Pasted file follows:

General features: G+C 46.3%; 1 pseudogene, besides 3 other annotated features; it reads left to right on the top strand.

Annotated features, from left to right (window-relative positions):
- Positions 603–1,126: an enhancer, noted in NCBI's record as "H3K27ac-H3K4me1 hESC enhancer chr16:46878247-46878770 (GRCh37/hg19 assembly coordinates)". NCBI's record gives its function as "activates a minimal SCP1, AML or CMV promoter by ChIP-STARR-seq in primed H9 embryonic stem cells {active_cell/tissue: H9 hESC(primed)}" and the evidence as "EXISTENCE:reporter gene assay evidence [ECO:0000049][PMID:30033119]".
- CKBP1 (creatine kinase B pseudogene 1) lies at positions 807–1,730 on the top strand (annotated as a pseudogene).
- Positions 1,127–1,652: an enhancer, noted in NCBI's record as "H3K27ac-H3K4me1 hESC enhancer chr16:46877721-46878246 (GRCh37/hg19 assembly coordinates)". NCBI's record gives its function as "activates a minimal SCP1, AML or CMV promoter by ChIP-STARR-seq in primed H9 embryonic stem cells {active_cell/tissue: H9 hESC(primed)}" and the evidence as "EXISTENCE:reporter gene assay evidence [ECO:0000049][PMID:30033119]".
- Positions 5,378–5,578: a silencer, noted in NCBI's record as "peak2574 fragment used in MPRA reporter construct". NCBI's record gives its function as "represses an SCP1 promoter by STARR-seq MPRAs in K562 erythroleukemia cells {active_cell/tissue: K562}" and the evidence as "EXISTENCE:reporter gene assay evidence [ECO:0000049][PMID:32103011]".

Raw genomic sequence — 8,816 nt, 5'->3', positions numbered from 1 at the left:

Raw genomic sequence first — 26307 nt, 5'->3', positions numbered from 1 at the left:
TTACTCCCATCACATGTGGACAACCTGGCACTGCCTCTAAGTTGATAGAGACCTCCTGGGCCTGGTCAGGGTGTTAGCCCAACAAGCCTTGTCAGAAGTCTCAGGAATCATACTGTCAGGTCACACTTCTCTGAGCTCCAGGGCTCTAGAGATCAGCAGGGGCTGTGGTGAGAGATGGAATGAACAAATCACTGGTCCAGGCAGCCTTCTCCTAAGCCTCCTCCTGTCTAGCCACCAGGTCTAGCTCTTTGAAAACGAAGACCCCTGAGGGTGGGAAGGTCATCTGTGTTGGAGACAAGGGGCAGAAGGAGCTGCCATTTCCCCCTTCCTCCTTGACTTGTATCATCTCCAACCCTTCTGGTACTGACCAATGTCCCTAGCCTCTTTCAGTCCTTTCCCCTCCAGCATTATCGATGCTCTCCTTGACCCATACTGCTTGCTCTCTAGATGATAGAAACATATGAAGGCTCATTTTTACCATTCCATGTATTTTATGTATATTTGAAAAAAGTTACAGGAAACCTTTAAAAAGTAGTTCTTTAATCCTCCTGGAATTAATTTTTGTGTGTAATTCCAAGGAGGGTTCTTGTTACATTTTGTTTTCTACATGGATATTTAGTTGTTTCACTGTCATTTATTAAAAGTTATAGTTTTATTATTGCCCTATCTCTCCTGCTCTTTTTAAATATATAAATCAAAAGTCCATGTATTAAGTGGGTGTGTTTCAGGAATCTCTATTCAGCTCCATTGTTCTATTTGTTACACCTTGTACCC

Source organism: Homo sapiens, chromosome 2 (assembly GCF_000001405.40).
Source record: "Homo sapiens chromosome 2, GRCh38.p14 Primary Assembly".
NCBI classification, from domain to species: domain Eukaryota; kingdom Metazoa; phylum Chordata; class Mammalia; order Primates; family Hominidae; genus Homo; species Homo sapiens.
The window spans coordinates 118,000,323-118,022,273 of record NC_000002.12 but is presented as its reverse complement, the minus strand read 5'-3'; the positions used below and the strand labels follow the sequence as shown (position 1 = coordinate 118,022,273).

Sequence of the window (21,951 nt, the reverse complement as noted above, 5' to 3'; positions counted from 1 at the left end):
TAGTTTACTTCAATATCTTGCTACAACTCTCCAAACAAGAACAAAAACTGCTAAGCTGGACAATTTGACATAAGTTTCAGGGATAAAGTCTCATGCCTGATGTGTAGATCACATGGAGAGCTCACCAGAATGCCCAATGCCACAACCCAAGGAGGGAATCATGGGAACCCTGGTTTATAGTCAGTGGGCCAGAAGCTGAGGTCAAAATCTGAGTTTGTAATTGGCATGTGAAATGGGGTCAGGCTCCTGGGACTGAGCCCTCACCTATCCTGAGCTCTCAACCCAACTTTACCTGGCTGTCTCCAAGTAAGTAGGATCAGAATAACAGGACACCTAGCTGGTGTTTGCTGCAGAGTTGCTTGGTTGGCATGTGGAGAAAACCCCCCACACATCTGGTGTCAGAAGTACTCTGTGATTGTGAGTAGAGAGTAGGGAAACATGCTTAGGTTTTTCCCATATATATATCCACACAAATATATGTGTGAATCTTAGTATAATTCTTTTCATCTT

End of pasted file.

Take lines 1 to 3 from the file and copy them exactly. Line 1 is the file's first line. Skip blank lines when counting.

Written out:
General features: G+C 46.3%; 1 pseudogene, besides 3 other annotated features; it reads left to right on the top strand.

Annotated features, from left to right (window-relative positions):
- Positions 603–1,126: an enhancer, noted in NCBI's record as "H3K27ac-H3K4me1 hESC enhancer chr16:46878247-46878770 (GRCh37/hg19 assembly coordinates)". NCBI's record gives its function as "activates a minimal SCP1, AML or CMV promoter by ChIP-STARR-seq in primed H9 embryonic stem cells {active_cell/tissue: H9 hESC(primed)}" and the evidence as "EXISTENCE:reporter gene assay evidence [ECO:0000049][PMID:30033119]".